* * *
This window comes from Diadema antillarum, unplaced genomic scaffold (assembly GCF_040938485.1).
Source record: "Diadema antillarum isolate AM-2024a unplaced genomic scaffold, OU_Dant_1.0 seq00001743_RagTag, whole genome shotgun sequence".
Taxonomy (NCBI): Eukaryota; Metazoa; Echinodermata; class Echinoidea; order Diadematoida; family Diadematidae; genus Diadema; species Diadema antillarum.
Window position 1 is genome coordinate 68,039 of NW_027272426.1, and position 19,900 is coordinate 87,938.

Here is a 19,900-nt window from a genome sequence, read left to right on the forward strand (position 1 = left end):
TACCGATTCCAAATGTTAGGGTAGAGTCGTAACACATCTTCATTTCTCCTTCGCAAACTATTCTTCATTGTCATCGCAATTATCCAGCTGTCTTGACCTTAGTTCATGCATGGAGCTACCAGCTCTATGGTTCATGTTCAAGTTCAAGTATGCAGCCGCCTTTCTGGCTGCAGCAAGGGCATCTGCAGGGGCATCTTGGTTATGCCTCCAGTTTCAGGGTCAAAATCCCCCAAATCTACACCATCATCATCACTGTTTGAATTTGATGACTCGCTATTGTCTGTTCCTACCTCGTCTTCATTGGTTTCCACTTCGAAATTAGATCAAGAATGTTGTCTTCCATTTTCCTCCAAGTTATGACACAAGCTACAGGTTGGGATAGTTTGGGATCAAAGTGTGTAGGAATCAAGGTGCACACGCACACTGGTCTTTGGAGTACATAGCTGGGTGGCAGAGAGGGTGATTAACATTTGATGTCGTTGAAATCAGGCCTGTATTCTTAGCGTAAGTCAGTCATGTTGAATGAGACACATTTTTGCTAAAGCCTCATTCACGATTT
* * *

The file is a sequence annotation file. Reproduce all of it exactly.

This window comes from Diadema antillarum, unplaced genomic scaffold (assembly GCF_040938485.1).
Source record: "Diadema antillarum isolate AM-2024a unplaced genomic scaffold, OU_Dant_1.0 seq00001743_RagTag, whole genome shotgun sequence".
Taxonomy (NCBI): Eukaryota; Metazoa; Echinodermata; class Echinoidea; order Diadematoida; family Diadematidae; genus Diadema; species Diadema antillarum.
Window position 1 is genome coordinate 68,039 of NW_027272426.1, and position 19,900 is coordinate 87,938.

Here is a 19,900-nt window from a genome sequence, read left to right on the forward strand (position 1 = left end):
TACCGATTCCAAATGTTAGGGTAGAGTCGTAACACATCTTCATTTCTCCTTCGCAAACTATTCTTCATTGTCATCGCAATTATCCAGCTGTCTTGACCTTAGTTCATGCATGGAGCTACCAGCTCTATGGTTCATGTTCAAGTTCAAGTATGCAGCCGCCTTTCTGGCTGCAGCAAGGGCATCTGCAGGGGCATCTTGGTTATGCCTCCAGTTTCAGGGTCAAAATCCCCCAAATCTACACCATCATCATCACTGTTTGAATTTGATGACTCGCTATTGTCTGTTCCTACCTCGTCTTCATTGGTTTCCACTTCGAAATTAGATCAAGAATGTTGTCTTCCATTTTCCTCCAAGTTATGACACAAGCTACAGGTTGGGATAGTTTGGGATCAAAGTGTGTAGGAATCAAGGTGCACACGCACACTGGTCTTTGGAGTACATAGCTGGGTGGCAGAGAGGGTGATTAACATTTGATGTCGTTGAAATCAGGCCTGTATTCTTAGCGTAAGTCAGTCATGTTGAATGAGACACATTTTTGCTAAAGCCTCATTCACGATTT